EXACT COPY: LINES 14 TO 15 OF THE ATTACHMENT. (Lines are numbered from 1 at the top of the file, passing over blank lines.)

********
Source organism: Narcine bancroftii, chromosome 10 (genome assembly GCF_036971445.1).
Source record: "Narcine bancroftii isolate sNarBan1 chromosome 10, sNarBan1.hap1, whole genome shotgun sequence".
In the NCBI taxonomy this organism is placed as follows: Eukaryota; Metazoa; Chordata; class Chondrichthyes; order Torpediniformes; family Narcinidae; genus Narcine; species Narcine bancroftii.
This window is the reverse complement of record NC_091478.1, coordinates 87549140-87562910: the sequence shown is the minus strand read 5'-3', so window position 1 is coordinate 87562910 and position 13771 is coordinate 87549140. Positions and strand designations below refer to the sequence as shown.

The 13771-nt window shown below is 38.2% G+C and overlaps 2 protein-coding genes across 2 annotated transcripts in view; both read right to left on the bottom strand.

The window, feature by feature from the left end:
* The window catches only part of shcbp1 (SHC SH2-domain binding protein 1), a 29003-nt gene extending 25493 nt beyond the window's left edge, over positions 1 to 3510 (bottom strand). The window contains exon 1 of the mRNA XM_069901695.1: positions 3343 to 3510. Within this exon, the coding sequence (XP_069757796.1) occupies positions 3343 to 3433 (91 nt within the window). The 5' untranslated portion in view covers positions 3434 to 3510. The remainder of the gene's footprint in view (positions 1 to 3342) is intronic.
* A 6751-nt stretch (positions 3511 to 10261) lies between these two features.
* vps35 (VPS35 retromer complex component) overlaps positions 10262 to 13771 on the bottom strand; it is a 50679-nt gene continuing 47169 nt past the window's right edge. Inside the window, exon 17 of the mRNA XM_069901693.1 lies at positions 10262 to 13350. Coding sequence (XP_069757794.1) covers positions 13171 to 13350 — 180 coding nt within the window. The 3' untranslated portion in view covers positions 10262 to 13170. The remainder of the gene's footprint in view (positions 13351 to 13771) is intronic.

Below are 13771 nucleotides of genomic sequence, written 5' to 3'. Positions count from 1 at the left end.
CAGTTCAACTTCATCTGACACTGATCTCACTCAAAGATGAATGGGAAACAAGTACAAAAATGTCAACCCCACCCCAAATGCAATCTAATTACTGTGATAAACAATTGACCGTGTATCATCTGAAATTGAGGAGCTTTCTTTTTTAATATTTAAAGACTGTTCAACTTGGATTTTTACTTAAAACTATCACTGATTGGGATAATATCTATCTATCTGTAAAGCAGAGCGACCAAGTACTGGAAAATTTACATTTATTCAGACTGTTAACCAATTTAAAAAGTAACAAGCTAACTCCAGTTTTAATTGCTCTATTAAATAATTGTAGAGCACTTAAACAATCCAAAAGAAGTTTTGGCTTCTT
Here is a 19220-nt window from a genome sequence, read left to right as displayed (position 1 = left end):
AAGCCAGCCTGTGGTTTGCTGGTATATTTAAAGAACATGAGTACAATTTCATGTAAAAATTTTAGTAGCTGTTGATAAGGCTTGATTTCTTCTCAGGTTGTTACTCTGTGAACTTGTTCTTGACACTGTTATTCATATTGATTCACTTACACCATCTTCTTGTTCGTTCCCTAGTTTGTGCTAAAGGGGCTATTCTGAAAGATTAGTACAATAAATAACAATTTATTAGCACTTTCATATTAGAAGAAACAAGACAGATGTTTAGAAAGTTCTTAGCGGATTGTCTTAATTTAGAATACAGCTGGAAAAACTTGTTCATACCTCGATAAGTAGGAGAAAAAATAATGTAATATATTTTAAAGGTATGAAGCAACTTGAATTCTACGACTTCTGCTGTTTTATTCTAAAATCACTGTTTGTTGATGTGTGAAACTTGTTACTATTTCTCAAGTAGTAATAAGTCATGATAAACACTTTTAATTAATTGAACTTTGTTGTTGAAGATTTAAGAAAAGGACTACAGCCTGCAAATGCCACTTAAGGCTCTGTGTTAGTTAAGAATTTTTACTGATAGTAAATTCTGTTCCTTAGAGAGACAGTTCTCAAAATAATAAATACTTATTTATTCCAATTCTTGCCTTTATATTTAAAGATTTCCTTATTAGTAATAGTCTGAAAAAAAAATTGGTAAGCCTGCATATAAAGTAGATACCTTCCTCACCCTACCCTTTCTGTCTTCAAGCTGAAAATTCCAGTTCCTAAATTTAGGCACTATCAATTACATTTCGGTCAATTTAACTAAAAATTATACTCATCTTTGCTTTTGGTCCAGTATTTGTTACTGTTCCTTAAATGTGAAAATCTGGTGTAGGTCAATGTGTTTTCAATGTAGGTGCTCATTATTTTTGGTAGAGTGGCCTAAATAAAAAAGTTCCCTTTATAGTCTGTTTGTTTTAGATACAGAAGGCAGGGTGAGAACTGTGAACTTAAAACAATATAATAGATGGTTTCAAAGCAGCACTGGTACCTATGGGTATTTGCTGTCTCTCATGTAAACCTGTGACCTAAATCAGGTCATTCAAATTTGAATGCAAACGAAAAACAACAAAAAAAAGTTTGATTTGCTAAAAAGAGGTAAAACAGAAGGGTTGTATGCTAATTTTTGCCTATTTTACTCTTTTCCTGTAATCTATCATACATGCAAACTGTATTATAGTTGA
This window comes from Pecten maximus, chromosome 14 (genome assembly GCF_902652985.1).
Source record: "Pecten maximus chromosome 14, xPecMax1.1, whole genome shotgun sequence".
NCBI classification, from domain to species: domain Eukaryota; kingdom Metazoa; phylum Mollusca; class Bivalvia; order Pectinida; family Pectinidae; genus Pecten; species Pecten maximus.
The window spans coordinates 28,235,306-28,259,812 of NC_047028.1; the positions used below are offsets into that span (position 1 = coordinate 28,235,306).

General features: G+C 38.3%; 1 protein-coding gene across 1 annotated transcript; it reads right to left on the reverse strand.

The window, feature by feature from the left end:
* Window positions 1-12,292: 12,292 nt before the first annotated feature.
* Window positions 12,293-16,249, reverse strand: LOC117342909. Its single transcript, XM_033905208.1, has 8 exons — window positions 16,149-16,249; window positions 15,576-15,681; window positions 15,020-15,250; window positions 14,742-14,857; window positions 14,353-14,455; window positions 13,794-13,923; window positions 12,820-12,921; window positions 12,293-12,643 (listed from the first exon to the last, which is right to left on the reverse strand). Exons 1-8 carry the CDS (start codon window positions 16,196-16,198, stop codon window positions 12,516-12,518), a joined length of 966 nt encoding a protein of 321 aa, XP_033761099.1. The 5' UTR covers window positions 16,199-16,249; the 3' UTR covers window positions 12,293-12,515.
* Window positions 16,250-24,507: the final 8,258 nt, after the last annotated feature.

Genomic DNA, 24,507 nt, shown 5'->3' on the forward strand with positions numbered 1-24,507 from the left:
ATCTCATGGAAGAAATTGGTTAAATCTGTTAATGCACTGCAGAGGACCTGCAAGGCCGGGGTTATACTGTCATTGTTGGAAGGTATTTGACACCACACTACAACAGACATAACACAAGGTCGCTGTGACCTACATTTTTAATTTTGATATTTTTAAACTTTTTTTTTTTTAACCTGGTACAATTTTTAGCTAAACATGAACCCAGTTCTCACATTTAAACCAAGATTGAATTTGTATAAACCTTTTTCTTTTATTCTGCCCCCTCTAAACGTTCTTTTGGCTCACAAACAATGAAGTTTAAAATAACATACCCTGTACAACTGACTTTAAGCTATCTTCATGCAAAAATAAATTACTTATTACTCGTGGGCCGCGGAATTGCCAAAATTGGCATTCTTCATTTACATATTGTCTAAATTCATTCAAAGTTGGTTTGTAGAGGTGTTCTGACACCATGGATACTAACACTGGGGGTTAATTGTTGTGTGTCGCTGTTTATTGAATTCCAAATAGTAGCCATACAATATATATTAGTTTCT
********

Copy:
This window comes from Pecten maximus, chromosome 14 (genome assembly GCF_902652985.1).
Source record: "Pecten maximus chromosome 14, xPecMax1.1, whole genome shotgun sequence".